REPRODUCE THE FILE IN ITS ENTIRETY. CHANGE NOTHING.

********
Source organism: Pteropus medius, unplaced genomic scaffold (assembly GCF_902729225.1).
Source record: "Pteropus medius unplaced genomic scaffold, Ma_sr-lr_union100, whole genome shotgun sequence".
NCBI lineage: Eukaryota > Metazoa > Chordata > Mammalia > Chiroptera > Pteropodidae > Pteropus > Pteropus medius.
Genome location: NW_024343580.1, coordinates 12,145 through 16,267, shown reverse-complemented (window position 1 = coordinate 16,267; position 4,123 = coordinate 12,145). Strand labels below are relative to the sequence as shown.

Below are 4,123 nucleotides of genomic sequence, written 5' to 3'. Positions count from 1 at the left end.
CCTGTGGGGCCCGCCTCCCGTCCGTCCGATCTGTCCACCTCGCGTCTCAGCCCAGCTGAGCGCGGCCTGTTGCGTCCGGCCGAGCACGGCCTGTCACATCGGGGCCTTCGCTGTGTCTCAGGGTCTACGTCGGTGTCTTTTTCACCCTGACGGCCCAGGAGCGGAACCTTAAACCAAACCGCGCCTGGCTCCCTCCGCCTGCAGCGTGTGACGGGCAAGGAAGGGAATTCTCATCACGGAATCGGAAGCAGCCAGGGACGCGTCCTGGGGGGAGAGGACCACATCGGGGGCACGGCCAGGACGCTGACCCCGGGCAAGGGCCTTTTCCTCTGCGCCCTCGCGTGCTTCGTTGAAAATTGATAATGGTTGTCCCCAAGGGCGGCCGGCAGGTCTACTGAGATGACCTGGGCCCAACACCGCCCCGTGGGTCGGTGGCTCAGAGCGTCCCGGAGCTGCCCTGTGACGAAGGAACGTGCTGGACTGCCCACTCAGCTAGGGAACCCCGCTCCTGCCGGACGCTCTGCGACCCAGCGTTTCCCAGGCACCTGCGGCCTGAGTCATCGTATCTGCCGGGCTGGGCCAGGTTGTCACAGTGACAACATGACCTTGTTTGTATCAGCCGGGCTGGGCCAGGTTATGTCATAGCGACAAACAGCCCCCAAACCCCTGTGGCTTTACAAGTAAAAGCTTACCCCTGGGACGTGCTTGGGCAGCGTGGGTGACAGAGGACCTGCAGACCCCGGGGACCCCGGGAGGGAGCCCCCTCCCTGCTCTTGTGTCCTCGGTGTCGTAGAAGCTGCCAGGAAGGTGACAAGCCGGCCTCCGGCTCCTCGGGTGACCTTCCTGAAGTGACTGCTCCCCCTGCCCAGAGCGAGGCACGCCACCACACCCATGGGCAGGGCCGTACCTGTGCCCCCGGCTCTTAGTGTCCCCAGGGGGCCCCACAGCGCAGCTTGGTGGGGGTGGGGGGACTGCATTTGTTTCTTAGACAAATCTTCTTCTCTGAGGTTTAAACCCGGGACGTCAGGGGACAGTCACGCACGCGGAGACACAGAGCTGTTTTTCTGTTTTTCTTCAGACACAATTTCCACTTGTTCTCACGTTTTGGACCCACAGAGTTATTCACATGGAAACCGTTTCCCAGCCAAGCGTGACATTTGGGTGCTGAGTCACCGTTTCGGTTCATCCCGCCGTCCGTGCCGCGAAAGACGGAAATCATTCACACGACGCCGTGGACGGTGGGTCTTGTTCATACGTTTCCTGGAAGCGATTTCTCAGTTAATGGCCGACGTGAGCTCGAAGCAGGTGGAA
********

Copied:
Source organism: Pteropus medius, unplaced genomic scaffold (assembly GCF_902729225.1).
Source record: "Pteropus medius unplaced genomic scaffold, Ma_sr-lr_union100, whole genome shotgun sequence".
NCBI lineage: Eukaryota > Metazoa > Chordata > Mammalia > Chiroptera > Pteropodidae > Pteropus > Pteropus medius.
Genome location: NW_024343580.1, coordinates 12,145 through 16,267, shown reverse-complemented (window position 1 = coordinate 16,267; position 4,123 = coordinate 12,145). Strand labels below are relative to the sequence as shown.

Below are 4,123 nucleotides of genomic sequence, written 5' to 3'. Positions count from 1 at the left end.
CCTGTGGGGCCCGCCTCCCGTCCGTCCGATCTGTCCACCTCGCGTCTCAGCCCAGCTGAGCGCGGCCTGTTGCGTCCGGCCGAGCACGGCCTGTCACATCGGGGCCTTCGCTGTGTCTCAGGGTCTACGTCGGTGTCTTTTTCACCCTGACGGCCCAGGAGCGGAACCTTAAACCAAACCGCGCCTGGCTCCCTCCGCCTGCAGCGTGTGACGGGCAAGGAAGGGAATTCTCATCACGGAATCGGAAGCAGCCAGGGACGCGTCCTGGGGGGAGAGGACCACATCGGGGGCACGGCCAGGACGCTGACCCCGGGCAAGGGCCTTTTCCTCTGCGCCCTCGCGTGCTTCGTTGAAAATTGATAATGGTTGTCCCCAAGGGCGGCCGGCAGGTCTACTGAGATGACCTGGGCCCAACACCGCCCCGTGGGTCGGTGGCTCAGAGCGTCCCGGAGCTGCCCTGTGACGAAGGAACGTGCTGGACTGCCCACTCAGCTAGGGAACCCCGCTCCTGCCGGACGCTCTGCGACCCAGCGTTTCCCAGGCACCTGCGGCCTGAGTCATCGTATCTGCCGGGCTGGGCCAGGTTGTCACAGTGACAACATGACCTTGTTTGTATCAGCCGGGCTGGGCCAGGTTATGTCATAGCGACAAACAGCCCCCAAACCCCTGTGGCTTTACAAGTAAAAGCTTACCCCTGGGACGTGCTTGGGCAGCGTGGGTGACAGAGGACCTGCAGACCCCGGGGACCCCGGGAGGGAGCCCCCTCCCTGCTCTTGTGTCCTCGGTGTCGTAGAAGCTGCCAGGAAGGTGACAAGCCGGCCTCCGGCTCCTCGGGTGACCTTCCTGAAGTGACTGCTCCCCCTGCCCAGAGCGAGGCACGCCACCACACCCATGGGCAGGGCCGTACCTGTGCCCCCGGCTCTTAGTGTCCCCAGGGGGCCCCACAGCGCAGCTTGGTGGGGGTGGGGGGACTGCATTTGTTTCTTAGACAAATCTTCTTCTCTGAGGTTTAAACCCGGGACGTCAGGGGACAGTCACGCACGCGGAGACACAGAGCTGTTTTTCTGTTTTTCTTCAGACACAATTTCCACTTGTTCTCACGTTTTGGACCCACAGAGTTATTCACATGGAAACCGTTTCCCAGCCAAGCGTGACATTTGGGTGCTGAGTCACCGTTTCGGTTCATCCCGCCGTCCGTGCCGCGAAAGACGGAAATCATTCACACGACGCCGTGGACGGTGGGTCTTGTTCATACGTTTCCTGGAAGCGATTTCTCAGTTAATGGCCGACGTGAGCTCGAAGCAGGTGGAA